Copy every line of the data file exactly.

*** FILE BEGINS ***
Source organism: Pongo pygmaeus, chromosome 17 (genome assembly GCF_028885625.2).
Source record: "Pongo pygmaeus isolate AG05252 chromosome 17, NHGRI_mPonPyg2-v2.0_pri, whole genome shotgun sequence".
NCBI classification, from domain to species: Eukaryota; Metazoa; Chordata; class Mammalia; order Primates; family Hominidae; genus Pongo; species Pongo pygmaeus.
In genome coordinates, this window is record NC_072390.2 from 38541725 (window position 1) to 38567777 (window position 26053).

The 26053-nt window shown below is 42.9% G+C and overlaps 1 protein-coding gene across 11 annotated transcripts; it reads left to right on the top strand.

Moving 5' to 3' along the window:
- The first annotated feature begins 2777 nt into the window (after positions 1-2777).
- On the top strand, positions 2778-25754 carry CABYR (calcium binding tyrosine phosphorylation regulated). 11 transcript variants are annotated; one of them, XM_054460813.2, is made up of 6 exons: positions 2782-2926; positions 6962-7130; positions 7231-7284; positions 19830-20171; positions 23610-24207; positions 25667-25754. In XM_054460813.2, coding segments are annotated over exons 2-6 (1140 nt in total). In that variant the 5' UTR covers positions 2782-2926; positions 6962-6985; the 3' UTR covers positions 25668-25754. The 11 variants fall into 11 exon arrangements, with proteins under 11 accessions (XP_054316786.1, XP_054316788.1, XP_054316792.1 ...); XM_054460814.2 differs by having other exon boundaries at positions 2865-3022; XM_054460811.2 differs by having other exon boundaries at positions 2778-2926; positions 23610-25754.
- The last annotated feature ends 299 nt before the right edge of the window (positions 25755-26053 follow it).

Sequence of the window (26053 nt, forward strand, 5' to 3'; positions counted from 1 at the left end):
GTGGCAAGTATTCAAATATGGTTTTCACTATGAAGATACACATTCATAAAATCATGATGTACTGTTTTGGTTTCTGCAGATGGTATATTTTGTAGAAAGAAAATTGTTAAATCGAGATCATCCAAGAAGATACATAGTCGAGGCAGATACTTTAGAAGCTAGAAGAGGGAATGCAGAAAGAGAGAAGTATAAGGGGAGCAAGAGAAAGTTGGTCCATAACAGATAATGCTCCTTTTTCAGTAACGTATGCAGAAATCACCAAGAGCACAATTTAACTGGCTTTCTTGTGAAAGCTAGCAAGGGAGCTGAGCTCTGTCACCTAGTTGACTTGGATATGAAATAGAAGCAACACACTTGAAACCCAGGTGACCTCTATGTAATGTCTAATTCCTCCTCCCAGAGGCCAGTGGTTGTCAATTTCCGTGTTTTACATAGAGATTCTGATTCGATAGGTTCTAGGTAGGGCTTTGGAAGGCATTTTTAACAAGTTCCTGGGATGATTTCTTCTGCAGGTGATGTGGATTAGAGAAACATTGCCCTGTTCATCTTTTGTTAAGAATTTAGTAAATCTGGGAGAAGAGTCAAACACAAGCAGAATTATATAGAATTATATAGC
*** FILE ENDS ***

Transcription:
Source organism: Pongo pygmaeus, chromosome 17 (genome assembly GCF_028885625.2).
Source record: "Pongo pygmaeus isolate AG05252 chromosome 17, NHGRI_mPonPyg2-v2.0_pri, whole genome shotgun sequence".
NCBI classification, from domain to species: Eukaryota; Metazoa; Chordata; class Mammalia; order Primates; family Hominidae; genus Pongo; species Pongo pygmaeus.
In genome coordinates, this window is record NC_072390.2 from 38541725 (window position 1) to 38567777 (window position 26053).

The 26053-nt window shown below is 42.9% G+C and overlaps 1 protein-coding gene across 11 annotated transcripts; it reads left to right on the top strand.

Moving 5' to 3' along the window:
- The first annotated feature begins 2777 nt into the window (after positions 1-2777).
- On the top strand, positions 2778-25754 carry CABYR (calcium binding tyrosine phosphorylation regulated). 11 transcript variants are annotated; one of them, XM_054460813.2, is made up of 6 exons: positions 2782-2926; positions 6962-7130; positions 7231-7284; positions 19830-20171; positions 23610-24207; positions 25667-25754. In XM_054460813.2, coding segments are annotated over exons 2-6 (1140 nt in total). In that variant the 5' UTR covers positions 2782-2926; positions 6962-6985; the 3' UTR covers positions 25668-25754. The 11 variants fall into 11 exon arrangements, with proteins under 11 accessions (XP_054316786.1, XP_054316788.1, XP_054316792.1 ...); XM_054460814.2 differs by having other exon boundaries at positions 2865-3022; XM_054460811.2 differs by having other exon boundaries at positions 2778-2926; positions 23610-25754.
- The last annotated feature ends 299 nt before the right edge of the window (positions 25755-26053 follow it).

Sequence of the window (26053 nt, forward strand, 5' to 3'; positions counted from 1 at the left end):
GTGGCAAGTATTCAAATATGGTTTTCACTATGAAGATACACATTCATAAAATCATGATGTACTGTTTTGGTTTCTGCAGATGGTATATTTTGTAGAAAGAAAATTGTTAAATCGAGATCATCCAAGAAGATACATAGTCGAGGCAGATACTTTAGAAGCTAGAAGAGGGAATGCAGAAAGAGAGAAGTATAAGGGGAGCAAGAGAAAGTTGGTCCATAACAGATAATGCTCCTTTTTCAGTAACGTATGCAGAAATCACCAAGAGCACAATTTAACTGGCTTTCTTGTGAAAGCTAGCAAGGGAGCTGAGCTCTGTCACCTAGTTGACTTGGATATGAAATAGAAGCAACACACTTGAAACCCAGGTGACCTCTATGTAATGTCTAATTCCTCCTCCCAGAGGCCAGTGGTTGTCAATTTCCGTGTTTTACATAGAGATTCTGATTCGATAGGTTCTAGGTAGGGCTTTGGAAGGCATTTTTAACAAGTTCCTGGGATGATTTCTTCTGCAGGTGATGTGGATTAGAGAAACATTGCCCTGTTCATCTTTTGTTAAGAATTTAGTAAATCTGGGAGAAGAGTCAAACACAAGCAGAATTATATAGAATTATATAGC